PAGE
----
Abstract rationality: the 'logical' structure of attitudes

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Abstract
We present an abstract model of rationality theories that focuses on structural properties of attitudes. We construe rationality as coherence between one's attitudes, e.g., one's beliefs, values, and intentions. We introduce three 'logical' conditions on attitudes: consistency, completeness, and closedness. They generalise the classic logical conditions on beliefs towards multiple attitudes, but contrast with standard rationality conditions such as transitivity for preferences, modus ponens for binary beliefs, additivity for probabilistic beliefs, and non-akrasia for intentions. We establish a formal correspondence between our three logical conditions and standard rationality conditions. Addressing John Broome's enquiry into the achievability of rationality through reasoning, we characterize the extent to which explicit reasoning can help one become more 'logical', i.e., acquire consistent, complete, or closed attitudes, respectively. Our analysis forms a bridge between rationality and logic, and enables logical talk about multi-attitude psychology.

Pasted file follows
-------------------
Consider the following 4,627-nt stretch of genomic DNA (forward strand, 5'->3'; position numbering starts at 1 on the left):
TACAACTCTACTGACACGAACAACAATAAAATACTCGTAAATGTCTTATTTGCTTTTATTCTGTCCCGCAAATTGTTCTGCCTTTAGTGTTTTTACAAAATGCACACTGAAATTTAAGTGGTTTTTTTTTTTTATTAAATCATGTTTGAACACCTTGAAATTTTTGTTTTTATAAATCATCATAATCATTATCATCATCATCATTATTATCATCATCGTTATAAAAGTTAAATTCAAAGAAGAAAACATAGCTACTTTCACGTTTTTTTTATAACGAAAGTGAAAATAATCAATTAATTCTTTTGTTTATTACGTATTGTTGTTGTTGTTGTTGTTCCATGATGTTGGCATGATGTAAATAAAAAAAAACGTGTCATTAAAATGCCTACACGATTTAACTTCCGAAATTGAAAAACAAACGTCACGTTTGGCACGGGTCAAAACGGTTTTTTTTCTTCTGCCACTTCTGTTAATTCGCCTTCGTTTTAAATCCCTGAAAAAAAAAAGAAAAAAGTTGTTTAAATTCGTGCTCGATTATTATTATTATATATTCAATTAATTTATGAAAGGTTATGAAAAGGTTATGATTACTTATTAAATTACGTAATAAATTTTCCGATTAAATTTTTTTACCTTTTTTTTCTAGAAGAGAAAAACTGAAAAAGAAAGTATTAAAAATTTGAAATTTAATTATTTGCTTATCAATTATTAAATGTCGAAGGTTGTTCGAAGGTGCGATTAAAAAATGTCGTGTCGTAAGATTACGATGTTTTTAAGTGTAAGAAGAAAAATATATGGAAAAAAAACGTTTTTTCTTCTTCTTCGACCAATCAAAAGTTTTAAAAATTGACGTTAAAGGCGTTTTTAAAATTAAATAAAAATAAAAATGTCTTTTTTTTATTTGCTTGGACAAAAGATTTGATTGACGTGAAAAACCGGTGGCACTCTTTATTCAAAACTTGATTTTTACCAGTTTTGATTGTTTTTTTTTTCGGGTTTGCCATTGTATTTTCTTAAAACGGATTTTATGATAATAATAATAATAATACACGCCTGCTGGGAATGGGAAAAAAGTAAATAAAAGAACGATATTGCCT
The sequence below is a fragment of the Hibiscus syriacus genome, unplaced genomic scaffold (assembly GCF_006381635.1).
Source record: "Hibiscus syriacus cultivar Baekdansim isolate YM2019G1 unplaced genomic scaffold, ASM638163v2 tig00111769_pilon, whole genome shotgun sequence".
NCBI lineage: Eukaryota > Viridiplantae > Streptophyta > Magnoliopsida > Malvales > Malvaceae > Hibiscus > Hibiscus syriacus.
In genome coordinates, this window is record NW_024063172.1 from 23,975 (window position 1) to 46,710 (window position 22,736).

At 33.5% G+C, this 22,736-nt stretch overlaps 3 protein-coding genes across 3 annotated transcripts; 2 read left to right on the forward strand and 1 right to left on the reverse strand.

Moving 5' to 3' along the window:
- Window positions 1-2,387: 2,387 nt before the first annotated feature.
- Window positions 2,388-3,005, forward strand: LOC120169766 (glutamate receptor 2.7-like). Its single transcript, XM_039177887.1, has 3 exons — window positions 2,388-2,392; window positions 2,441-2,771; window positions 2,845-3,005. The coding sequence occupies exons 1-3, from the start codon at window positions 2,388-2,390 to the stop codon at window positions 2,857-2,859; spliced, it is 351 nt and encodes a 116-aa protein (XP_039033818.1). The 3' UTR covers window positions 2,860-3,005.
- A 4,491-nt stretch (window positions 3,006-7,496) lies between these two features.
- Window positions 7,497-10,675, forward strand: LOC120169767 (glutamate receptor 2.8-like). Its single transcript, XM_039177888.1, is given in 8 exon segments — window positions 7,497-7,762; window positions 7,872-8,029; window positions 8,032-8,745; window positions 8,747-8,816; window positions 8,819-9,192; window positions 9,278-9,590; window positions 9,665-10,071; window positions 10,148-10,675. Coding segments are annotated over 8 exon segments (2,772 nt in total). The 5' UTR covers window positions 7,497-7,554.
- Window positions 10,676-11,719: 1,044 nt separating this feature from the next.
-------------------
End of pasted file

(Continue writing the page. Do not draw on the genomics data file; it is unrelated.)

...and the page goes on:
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First archival date: 2020-08-15
Latest version: 2 (2022-03-17)
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2020-08-15

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